Health Magazine

University Life - Part 1

By Gbollard @gbollard

I was recently asked about how aspergers affected my university experience and I realised that I haven't talked about it at all. This is my attempt at correcting the oversight. It will probably take a couple of posts but hopefully I won't bore you too much with my past.


My University experience falls into two categories; full time and part time.


I started university full time at UTS Sydney doing Civil Engineering but it wasn't exactly "my"career choice. To be honest, a year or two prior I had no idea of what an engineer was - and even while doing the course, the details were pretty sketchy.


There were a couple of reasons for the choice. First of all, I was in a group of six boys at school and five of them were going on to do engineering. My father, a naval architect, was keen on engineering as a career and almost nobody thought it would be a bad idea. I say almost nobody because the school librarian thought it was the wrong choice and she knew me better than anyone.
As it happened, I got the marks I needed to get in, so I chose the path. Along the way I did a bridging course in Physics and Chemistry to pick up some subjects that I had missed - that was the first obvious warning sign.


Motivation and Organisation Issues

I'm always stressing the importance of the special interest to the life and career choices of aspies. My engineering life was a perfect demonstration of this. If an aspie isn't interested in a subject, they'll have trouble understanding it, spending any time on it and retaining information about it. That was the case with me and engineering.
I was able to do the work, aside from the maths which I found pointless and dull but a week or two after studying a particular body of work - it was gone. Totally gone.
Then there were the organisational issues. I had gone to a Catholic school which constantly reminded students about assignments, homework and study. At university, there were no such reminders, no clarifications - nothing. I missed all of my deadlines without knowing that they were there. In fact, I was so disorganized that I missed more than half of my exams. I can remember sitting on a train station and realising that my mathematics exam was half over. It wasn't a great moment.


The only thing I enjoyed about engineering was the computers. I used to visit the lab frequently but not to play games. I just loved playing with the applications - it was my special interest. In fact, I quickly began writing applications to open back doors in their system to give me more access to other programs. I didn't realize that it was a "bad thing" at the time.
I had no friends - I can't remember a single classmate's name or face and in the end I only lasted one semester (half a year).


I got a report card in the mail and it said that I failed everything - everything that is, except computing. For that I got a distinction.


The Aftermath

I had never failed anything in my life before so the failure triggered massive bouts of depression which lasted for months. I sensibly refused to give things another go and my mother, more sensibly refused to let me lay around the house - insisting that I get a job.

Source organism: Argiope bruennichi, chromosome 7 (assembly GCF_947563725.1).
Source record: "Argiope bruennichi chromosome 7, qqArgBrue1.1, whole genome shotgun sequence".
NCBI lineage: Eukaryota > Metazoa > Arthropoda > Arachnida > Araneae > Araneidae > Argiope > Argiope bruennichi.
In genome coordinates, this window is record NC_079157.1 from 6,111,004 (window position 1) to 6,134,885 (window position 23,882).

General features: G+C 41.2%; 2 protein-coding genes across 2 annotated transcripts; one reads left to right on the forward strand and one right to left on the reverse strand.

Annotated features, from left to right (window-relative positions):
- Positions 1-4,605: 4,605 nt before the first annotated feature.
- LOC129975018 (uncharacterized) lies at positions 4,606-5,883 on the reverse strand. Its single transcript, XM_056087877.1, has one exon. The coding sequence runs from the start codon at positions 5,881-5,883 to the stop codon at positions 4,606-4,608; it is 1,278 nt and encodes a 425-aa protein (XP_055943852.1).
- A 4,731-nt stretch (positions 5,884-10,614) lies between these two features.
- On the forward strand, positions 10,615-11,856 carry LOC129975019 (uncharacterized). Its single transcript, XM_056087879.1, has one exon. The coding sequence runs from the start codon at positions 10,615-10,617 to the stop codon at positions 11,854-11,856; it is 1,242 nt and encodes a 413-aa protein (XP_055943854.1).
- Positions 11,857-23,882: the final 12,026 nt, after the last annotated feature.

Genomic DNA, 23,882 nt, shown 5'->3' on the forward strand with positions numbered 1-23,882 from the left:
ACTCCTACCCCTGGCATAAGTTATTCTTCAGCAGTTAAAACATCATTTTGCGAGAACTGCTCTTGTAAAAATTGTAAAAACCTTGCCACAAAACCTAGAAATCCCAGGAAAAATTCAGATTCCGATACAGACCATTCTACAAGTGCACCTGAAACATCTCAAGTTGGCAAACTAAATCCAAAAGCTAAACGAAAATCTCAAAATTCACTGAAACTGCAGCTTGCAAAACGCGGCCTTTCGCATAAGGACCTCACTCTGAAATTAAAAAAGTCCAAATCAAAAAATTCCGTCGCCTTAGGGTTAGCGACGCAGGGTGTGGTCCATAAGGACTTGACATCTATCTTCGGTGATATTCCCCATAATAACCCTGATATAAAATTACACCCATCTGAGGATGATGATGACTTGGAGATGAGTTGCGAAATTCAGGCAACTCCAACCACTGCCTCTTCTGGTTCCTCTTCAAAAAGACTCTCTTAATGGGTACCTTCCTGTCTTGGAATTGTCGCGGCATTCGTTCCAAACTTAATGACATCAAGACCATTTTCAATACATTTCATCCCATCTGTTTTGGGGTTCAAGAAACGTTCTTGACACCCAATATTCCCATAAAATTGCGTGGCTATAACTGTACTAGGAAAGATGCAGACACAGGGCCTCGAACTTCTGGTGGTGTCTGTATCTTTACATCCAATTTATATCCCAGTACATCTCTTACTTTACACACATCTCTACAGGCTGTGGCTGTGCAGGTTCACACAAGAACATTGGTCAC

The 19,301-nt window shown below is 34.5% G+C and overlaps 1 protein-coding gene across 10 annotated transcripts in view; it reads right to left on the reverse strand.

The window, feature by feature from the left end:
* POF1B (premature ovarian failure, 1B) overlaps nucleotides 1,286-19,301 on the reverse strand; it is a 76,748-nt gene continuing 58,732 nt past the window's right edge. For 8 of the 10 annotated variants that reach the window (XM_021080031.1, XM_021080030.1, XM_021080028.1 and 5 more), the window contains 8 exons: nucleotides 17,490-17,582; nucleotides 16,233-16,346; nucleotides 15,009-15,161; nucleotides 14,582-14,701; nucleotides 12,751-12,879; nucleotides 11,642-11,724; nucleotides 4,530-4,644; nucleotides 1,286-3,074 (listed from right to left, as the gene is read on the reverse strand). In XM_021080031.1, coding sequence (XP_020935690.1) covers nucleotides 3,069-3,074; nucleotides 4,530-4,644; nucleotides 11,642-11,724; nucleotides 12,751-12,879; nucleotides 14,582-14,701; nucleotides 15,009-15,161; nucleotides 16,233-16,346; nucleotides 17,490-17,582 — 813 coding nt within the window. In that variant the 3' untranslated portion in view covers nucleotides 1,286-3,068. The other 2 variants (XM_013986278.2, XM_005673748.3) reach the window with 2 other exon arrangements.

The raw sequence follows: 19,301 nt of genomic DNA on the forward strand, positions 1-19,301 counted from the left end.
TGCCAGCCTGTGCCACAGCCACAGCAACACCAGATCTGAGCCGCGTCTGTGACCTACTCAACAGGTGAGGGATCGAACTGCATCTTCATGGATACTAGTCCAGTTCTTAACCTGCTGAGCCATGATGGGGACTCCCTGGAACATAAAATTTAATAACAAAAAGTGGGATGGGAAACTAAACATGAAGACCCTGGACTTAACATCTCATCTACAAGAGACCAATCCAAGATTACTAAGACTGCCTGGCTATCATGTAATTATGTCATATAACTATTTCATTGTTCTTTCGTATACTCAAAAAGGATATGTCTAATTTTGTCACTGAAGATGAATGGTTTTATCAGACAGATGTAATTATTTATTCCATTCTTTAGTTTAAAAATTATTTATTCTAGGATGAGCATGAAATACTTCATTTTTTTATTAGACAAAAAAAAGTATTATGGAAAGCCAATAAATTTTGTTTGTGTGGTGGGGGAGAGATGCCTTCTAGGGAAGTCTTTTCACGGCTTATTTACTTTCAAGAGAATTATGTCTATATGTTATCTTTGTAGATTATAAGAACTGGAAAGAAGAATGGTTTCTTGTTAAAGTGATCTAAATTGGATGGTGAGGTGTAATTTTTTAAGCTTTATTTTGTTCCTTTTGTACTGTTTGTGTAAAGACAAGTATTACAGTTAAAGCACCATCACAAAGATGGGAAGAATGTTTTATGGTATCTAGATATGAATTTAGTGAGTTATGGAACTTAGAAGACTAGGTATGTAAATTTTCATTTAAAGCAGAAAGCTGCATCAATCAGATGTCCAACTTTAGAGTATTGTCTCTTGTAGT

My mother arranged interviews for me for various jobs and made me do things with my life. In the meantime, I enrolled in a community typing course (which I've never regretted). The typing course was all on electric typewriters but it got my hands correctly positioned for the keyboard.
More importantly though, the other people doing the course with me were "everyday" people off the streets. They weren't teachers, they weren't students at a Catholic school doing everything according to strict rules and moral codes and most importantly, they weren't all academics or engineers. I learned more about general life and people in a couple of months at the course than I had in years of school and sport.
I never managed to finish the typing course because my mother got me into a temp agency which quickly allocated me a job. In the meantime my mother was constantly searching the newspapers and coercing me to find a permanent job. I remember my mother putting me through the bank tests (a whole day of maths and English testing) and interview process and I would have gotten the job but I suddenly realized that I didn't want it. I literally awoke to the realization that I needed to follow my special interests during the interview process. I "threw" the interview by telling them that I wanted a high-level computing position but that was just so they'd let me out.
Then I started looking for jobs around my interests, of computing and reading and my strengths of sorting, categorizing and searching. When a library assistant position became available, I jumped at the chance.


Things to Take Away

The most important thing to take away from all of this is, once again;

  • Aspies MUST follow their special interests. That is the only path to a successful career.

Other critical things to note:

  • University life is significantly different from school life. Aspies will not automatically adapt to the changes (such as; shifting timetables, lack of teacher interest in students and lack of reminders about assignments). Parental intervention/teaching is required. (You need to go through your grown child's things and teach them how to look for deadlines).
  • Organisational skills are expected by university. Parents, make sure that your aspie has a calendar and is using it. Make sure that they have other organisational tools and know how to use them.

Next time, I'll look at my second attempt at university.


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